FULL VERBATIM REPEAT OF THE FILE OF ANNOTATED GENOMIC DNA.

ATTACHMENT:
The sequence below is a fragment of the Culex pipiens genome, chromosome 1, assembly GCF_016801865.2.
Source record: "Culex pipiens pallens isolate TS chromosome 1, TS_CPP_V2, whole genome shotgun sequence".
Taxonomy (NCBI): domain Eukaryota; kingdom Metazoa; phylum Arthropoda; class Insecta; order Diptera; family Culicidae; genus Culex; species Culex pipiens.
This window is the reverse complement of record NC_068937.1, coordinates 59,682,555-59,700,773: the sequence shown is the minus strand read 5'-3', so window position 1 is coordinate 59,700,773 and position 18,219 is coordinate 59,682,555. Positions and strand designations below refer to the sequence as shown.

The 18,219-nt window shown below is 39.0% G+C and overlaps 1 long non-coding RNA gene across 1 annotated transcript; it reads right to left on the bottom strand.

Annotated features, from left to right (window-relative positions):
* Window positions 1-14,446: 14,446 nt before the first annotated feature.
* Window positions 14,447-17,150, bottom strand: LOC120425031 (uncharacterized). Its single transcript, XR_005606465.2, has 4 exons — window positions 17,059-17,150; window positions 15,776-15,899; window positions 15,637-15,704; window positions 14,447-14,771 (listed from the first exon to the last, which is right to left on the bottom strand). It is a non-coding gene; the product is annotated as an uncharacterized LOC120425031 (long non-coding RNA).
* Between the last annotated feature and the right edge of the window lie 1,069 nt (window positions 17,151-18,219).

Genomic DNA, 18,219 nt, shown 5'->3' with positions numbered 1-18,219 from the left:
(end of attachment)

The sequence below is a fragment of the Culex pipiens genome, chromosome 1, assembly GCF_016801865.2.
Source record: "Culex pipiens pallens isolate TS chromosome 1, TS_CPP_V2, whole genome shotgun sequence".
Taxonomy (NCBI): domain Eukaryota; kingdom Metazoa; phylum Arthropoda; class Insecta; order Diptera; family Culicidae; genus Culex; species Culex pipiens.
This window is the reverse complement of record NC_068937.1, coordinates 59,682,555-59,700,773: the sequence shown is the minus strand read 5'-3', so window position 1 is coordinate 59,700,773 and position 18,219 is coordinate 59,682,555. Positions and strand designations below refer to the sequence as shown.

The 18,219-nt window shown below is 39.0% G+C and overlaps 1 long non-coding RNA gene across 1 annotated transcript; it reads right to left on the bottom strand.

Annotated features, from left to right (window-relative positions):
* Window positions 1-14,446: 14,446 nt before the first annotated feature.
* Window positions 14,447-17,150, bottom strand: LOC120425031 (uncharacterized). Its single transcript, XR_005606465.2, has 4 exons — window positions 17,059-17,150; window positions 15,776-15,899; window positions 15,637-15,704; window positions 14,447-14,771 (listed from the first exon to the last, which is right to left on the bottom strand). It is a non-coding gene; the product is annotated as an uncharacterized LOC120425031 (long non-coding RNA).
* Between the last annotated feature and the right edge of the window lie 1,069 nt (window positions 17,151-18,219).

Genomic DNA, 18,219 nt, shown 5'->3' with positions numbered 1-18,219 from the left: